This is very much a movie to have to play in the background of a party, or just maybe sitting back with something to drink with the volume way up for that amazing Goblin score. This is not a movie for a satisfying story. It’s just not good. It’s fine.

I am a Dario Argento fan, one of those Argentophiles that has written papers on some of his work. I totally understand how exhausting people like me can be. Joe Bob really sort of tore into Argento and his fans throughout the feature, which makes it puzzling that he awarded Deep Red a full 4 stars. This is where I feel I need to diverge from our Drive-In scholar. I don’t feel Deep Red is that great, nor do I feel Joe Bob Briggs’ assessment of it felt entirely truthful. Part of his assessment, at least to me, felt as though it was the equivalent of sugar-coating the bitter pill. Perhaps giving the movie the full Drive-In tally is symbolic, recognizing influence and legacy, but giving him some room to be honest about how up-their-own-asses some Argento fans can be regarding the movie.

The bits poking fun at the scholarship surrounding the movie throughout the feature were equally hilarious and pointed. As someone who has been up-his-own-ass about Argento’s work I felt a slight sting, of course; pointed glances from my girlfriend didn’t help. But I also really recognized the truth there. Just as there are Argento’s acolytes who write endlessly about Deep Red, I am one whose tastes align more toward Suspiria. I also recognize that I am a bit crazy about Suspiria, so the ego check provided by Briggs was welcome.

However, I firmly believe that diegetic sound has its merits in the discussion of film and no amount of teasing from the redneck vampire is going to change that.

Largely nonsensical and aesthetically stunning, Deep Red is a tough review, especially paired with a movie like Brain Damage that is itself largely nonsensical and aesthetically stunning. What separates the two is that one has an actual, thought out story between cool moments, and the other is just cool moments.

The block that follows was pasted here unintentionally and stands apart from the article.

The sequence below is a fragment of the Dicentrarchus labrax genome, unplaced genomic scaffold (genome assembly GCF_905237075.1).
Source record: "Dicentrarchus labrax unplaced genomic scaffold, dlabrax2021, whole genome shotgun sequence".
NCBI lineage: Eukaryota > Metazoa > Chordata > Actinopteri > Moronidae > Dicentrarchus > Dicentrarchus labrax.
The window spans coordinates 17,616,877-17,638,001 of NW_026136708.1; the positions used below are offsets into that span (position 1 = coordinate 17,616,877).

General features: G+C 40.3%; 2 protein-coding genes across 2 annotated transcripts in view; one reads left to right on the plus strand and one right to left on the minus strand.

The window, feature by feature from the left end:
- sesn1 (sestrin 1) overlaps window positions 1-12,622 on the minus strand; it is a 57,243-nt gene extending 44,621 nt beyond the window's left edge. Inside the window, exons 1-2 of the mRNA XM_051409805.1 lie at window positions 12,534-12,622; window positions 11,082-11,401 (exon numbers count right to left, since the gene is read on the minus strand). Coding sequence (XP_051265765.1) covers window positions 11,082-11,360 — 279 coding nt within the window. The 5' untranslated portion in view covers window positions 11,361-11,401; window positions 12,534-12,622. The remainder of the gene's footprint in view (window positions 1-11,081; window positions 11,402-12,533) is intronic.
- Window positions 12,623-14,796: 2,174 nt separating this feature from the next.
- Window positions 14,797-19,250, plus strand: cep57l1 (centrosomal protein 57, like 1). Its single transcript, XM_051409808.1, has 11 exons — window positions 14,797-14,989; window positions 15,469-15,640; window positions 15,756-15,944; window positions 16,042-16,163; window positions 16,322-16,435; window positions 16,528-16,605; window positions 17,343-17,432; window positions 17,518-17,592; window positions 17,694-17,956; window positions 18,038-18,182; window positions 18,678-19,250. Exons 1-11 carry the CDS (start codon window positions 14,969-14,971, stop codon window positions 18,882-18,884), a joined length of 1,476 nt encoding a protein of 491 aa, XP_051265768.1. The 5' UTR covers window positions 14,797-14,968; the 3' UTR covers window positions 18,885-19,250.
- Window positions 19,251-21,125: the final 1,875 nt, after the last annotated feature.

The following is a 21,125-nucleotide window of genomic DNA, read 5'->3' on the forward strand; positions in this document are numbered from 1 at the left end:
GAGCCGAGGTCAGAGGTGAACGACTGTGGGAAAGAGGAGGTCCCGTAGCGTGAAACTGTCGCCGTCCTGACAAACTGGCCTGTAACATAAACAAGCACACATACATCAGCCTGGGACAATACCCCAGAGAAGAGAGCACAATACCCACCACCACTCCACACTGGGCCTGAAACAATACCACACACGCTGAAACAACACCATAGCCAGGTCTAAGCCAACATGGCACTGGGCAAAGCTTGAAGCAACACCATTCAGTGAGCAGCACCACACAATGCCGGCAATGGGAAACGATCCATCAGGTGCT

I can really only give Deep Red 3 and 1/2 Cthulhus out of 5.

3.5 out of 5 stars (3.5 / 5)

Best Line: “Great! Really, that’s good. Very good. Maybe a bit too good… Too clean. Yes, too precise. Too… formal. It should be more trashy. See what I mean? Remember that this sort of jazz came out of the brothels.” – Marcus, the pretentious bitch-boy.

Thanks, I hate it.

HMTL Drive-In Totals

Shudder provides us with a handy recap of the totals for the two movies of the night.

But, what about our totals for the week?

  • 2 weeks of NYC subway scenes
  • 2 dirty bathrooms
  • 7 instances of brain listed in the drive-in totals
  • 7-million instances of “brain” being used in describing Brain Damage
  • 11 seconds (when the pre-show countdown ended and then relaunched at this point)
  • Surprise Eye
  • Surprise Robot Doll
  • Truck-Dragging Fu
  • Brat Smacking Fu
  • Drywall Scrapping Fu
  • Gratuitous Blue, Green, and Red
  • Gratuitous Goblin
  • Dick Mangling Expertise (thanks Felissa!)
  • History Lecturing
  • Ear Popping
  • Big Band Prostelyzing
  • Scholar Bashing
  • Cum Tripping
  • Door Bouncing
  • Butcher Joking
  • Polish Joking
  • Yuki Sighting
  • Darcy Jailing
  • Darcy Cosplay: Dungeon Girl
  • Silver Bolo Award: Dead Meat
Darcy has the weirdest boner.

Episode Score

Any Drive-In night is a good night, and this was very much a great, standard showing of the show. Perhaps relatively subdued in comparison to the first two nights with the amount of stuff that was going on, but those are exceptions and not the norm.

Tonight’s pairing was very interesting and I’d love to know more about why these movies were paired the way they were. It wasn’t as outlandish as last week’s double-feature, but there is something about seeing these two movies together that seems to be making a statement.

4 out of 5 stars (4 / 5)

Hey, see you next week during the double-feature, yes? Be sure to follow us on Twitter. I take it over on Friday nights during The Last Drive-In showing.

About the Author

David Davis is a writer, cartoonist, and educator in Southern California with an M.A. in literature and writing studies.